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The Genuine Article

Singer-songwriter Tom Bennett's story is no tall tale.


  • Eric Reed

It's hard to believe anyone could have a story like Tom Bennett's—at least nowadays, when it's trendy to adopt the image of a dusty, itinerant troubadour with a gritty past. Bennett, however, is the genuine article—and his tale is a whopper.

His debut album, The Man Who Shook the Trail of the Devil's Hounds (Sweet Salt, 2015), starts with an introduction from his friend, local poet Martin Willcocks, who talks of Bennett's Georgia upbringing; his Mormon mission and flirtation with LDS fundamentalism; and the time he spent train-hopping and dealing drugs, followed by redemption as a community activist. "He was given his first harmonica by an old woman from West Virginia when he was just 9 years old," Willcocks says on the recording. "Tom's great-grandfather, Roy Ferguson, performed at the Grand Ole Opry, and later died in a Holiday Inn parking lot. Tom is carrying on the family tradition."

Willcocks' English accent and occupation ring with authority and credibility, but then he steps aside for Bennett, who performs the title track. It's 58 seconds of handclaps and gospel vox that you'd never expect from a fresh-faced dude who's part Georgia cracker, part Mormon boy. Then Bennett, on the next track, "Satan, I'm Knockin' on Your Door," plays slow, low blues, talking about battles between good and evil, then strums and howls and blows on his harmonica. Here, you know he's no fake, and every ensuing song reaffirms that faith.

Over the phone, Bennett's even easier to believe, with his own warm, Southern accent, residual Mormon politeness and a confidence honed through an itinerant lifestyle where he's done good and bad alike while trying to survive. Although he could easily leave out details that would clutter his fantastic tale—like how he sang with emo/screamo bands before becoming an Americana artist—he doesn't, because it happened, and it led him to where he is today. Just like when he was arrested for selling cocaine—a far greater sin, for which he's atoned: "I never touched it again," he says.

While he came to Utah as a missionary in 2000, it was during that time that he became involved with fundamentalist Mormonism. "I was supposed to help start a united order, and this guy wanted me to marry both of his daughters," Bennett says. "It got really, really intense, because some people thought I was a prophet." He wound up having to meet with Elder L. Tom Perry of the Quorum of the Twelve Apostles, and was almost excommunicated. "But they didn't excommunicate me because I didn't claim to be a prophet," he says. "It was other people saying it. But it kinda freaked me out."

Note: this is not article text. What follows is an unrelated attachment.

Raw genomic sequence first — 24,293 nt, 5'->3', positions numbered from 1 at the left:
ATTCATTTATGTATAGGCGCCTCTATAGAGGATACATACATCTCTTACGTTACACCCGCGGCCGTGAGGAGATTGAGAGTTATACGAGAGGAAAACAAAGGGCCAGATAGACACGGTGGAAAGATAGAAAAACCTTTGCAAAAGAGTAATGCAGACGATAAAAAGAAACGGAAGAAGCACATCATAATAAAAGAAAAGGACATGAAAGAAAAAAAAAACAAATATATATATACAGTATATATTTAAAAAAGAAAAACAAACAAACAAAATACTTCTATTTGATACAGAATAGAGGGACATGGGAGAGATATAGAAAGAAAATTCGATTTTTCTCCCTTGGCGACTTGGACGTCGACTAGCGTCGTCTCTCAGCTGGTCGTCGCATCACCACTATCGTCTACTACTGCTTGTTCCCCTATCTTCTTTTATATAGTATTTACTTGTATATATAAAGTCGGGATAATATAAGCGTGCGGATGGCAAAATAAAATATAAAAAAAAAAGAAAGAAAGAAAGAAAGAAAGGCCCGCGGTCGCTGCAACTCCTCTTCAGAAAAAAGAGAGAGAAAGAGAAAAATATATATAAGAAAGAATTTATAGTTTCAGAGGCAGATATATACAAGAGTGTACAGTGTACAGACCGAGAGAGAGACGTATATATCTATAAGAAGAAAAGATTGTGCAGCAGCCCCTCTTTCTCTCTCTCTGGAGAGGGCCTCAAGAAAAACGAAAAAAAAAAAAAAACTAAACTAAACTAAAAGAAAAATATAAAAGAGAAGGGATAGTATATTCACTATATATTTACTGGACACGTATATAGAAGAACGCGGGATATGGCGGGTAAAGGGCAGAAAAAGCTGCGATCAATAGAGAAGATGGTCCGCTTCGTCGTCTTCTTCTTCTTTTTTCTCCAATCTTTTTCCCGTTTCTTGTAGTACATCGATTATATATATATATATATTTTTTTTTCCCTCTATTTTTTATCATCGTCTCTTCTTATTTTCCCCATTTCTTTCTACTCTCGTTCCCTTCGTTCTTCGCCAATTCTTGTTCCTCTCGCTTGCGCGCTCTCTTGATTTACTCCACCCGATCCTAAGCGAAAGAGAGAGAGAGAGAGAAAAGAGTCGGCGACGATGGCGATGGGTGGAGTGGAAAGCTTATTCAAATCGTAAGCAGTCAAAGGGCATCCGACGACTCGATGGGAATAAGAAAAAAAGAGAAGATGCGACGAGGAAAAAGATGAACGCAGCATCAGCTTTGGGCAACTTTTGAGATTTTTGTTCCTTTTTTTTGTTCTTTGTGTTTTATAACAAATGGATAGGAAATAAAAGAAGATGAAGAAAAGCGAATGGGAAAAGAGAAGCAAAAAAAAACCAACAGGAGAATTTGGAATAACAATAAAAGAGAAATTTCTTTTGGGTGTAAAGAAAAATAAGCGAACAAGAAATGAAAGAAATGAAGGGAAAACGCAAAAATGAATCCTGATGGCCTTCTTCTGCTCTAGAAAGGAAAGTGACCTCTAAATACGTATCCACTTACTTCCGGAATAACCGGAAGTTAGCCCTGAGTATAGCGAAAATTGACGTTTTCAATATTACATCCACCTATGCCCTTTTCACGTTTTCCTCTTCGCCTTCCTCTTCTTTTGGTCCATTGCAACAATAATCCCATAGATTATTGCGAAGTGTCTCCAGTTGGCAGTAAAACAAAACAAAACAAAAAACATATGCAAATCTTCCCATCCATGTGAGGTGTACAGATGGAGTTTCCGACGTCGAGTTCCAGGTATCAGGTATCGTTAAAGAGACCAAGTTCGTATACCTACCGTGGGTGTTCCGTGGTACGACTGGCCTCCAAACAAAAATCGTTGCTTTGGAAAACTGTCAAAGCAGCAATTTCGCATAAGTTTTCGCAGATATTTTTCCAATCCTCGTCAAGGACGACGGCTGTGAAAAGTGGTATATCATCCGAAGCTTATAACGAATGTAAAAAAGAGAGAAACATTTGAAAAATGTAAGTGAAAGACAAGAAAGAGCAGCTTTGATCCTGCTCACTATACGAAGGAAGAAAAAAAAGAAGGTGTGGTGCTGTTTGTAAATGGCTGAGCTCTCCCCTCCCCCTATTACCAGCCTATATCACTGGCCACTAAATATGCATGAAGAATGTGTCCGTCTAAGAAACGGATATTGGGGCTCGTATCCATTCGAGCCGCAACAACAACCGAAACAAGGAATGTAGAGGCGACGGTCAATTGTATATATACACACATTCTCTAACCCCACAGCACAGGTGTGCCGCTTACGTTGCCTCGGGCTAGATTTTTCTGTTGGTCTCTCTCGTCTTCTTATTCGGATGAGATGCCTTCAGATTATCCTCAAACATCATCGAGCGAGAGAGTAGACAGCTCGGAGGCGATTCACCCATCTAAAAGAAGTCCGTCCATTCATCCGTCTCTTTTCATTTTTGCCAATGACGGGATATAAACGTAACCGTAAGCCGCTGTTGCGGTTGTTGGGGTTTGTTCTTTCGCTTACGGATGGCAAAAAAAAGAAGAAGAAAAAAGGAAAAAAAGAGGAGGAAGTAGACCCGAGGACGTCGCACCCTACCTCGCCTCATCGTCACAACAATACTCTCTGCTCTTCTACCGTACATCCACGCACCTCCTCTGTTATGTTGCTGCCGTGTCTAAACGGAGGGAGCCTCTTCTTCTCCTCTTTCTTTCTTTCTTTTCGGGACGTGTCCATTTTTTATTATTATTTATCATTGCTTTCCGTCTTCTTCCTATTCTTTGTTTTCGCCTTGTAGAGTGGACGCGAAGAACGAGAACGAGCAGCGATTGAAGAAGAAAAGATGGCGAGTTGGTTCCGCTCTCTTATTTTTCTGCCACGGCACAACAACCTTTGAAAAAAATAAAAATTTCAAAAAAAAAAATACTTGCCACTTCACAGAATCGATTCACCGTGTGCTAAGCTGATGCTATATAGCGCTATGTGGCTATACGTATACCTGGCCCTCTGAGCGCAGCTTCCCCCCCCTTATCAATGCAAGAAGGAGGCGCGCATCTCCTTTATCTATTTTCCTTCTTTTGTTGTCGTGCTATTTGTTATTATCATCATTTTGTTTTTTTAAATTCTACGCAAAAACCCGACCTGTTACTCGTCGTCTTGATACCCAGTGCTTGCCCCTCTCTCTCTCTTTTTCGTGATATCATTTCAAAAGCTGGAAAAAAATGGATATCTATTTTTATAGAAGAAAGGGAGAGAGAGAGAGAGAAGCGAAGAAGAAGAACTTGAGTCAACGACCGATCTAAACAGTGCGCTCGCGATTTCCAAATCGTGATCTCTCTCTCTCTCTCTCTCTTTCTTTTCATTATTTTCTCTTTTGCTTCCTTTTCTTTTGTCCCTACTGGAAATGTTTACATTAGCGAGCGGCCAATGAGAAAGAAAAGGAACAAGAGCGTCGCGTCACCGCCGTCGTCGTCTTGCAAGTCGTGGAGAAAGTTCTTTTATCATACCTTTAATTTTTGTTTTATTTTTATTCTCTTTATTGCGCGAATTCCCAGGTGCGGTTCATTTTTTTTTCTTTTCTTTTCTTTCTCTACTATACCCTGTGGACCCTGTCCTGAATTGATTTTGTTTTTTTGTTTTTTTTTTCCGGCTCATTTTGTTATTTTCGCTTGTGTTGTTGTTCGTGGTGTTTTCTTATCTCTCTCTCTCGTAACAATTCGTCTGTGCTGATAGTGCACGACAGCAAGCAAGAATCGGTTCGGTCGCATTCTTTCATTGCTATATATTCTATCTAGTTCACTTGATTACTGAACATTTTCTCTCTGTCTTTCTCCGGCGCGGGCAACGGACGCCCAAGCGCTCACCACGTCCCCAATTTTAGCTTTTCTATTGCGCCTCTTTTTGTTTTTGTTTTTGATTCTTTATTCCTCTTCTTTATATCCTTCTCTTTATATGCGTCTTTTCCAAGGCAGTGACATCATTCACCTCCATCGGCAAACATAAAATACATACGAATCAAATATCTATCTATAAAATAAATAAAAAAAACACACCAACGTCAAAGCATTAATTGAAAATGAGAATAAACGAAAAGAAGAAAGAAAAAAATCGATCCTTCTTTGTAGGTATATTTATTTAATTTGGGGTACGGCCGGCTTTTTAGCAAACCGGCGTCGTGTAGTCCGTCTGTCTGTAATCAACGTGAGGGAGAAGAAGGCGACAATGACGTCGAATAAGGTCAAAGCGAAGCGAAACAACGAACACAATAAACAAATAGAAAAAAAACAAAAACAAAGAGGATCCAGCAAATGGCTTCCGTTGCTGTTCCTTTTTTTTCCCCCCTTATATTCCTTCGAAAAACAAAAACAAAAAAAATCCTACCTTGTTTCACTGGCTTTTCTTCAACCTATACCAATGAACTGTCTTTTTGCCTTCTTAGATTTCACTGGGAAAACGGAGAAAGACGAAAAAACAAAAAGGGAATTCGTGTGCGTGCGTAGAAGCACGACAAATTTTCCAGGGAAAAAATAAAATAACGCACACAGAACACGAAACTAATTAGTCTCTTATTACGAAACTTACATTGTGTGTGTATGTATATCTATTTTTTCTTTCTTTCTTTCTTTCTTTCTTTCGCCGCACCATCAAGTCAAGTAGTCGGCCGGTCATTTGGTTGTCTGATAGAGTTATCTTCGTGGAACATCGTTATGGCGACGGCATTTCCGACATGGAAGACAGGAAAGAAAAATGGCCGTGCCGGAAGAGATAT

Immediately after his two-year mission, Bennett retreated to Georgia, but decided to return to Utah in 2003. That's when he got involved in the local music scene—playing with bands like Murrieta, who opened for My Chemical Romance—and eventually got arrested in 2006. "I kinda went off the deep end for a while there," he says. Fortunately, he didn't have a prior criminal record, and he was able to get the charges expunged so he could work as a director at a local Boys & Girls Club a couple years later. "I wanted to try to find a way to benefit the community," he says.

In 2013, Bennett began working with the homeless community, and started playing guitar and writing songs. Many of his early tracks are inspired by his encounters with the homeless, particularly how he could relate to their stories. Soon after picking up a guitar, he befriended successful local musicians Jordan Matthew Young and Tony Holiday, who invited him along on a U.S. tour, teaching him a thing or two as he honed his songwriting skills and one-man band, where he plays guitar, drums and harmonica. In spite of the overwhelmingly positive reaction from audiences, Bennett returned from the tour looking for a steady job. "But this homeless man, who was a friend of mine, said, 'No, man. You should just be brave and keep touring,'" he says.

So Bennett bought a GMC Yukon, put a bed in the back, and hit the road. When he was home, he busked on the streets of downtown SLC. This turned into a gig playing in the lobby of the Peery Hotel, and later became a local singer-songwriter night called A Good Ole Time, which eventually moved to Zest. He formed the label Sweet Salt Records, releasing his debut album followed by Live in Colorado (2016) and a three-song EP, I Am Everywhere, this past February.

After getting married and moving to St. George last year, Bennett started performing at a local bakery in FLDS-dominated Colorado City, Ariz., where a young polygamist boy suggested that Bennett put on the town's first-ever music festival. It took some work, since the town hadn't even drafted laws or permits regarding such events, but they were receptive to the idea, and it was a success. "We did it totally for free," he says. "We had six bands come from all over the Western United States, USA Today did two three-page articles on it, and 1,000 people showed up." He plans to do it again next May.

Until then, he'll keep playing. Even before the festival, Bennett had worked up to around 300 gigs a year. Speaking of which, his break is over. "I don't mean to cut you off," he says, "but they're waiting for me to come on stage right now."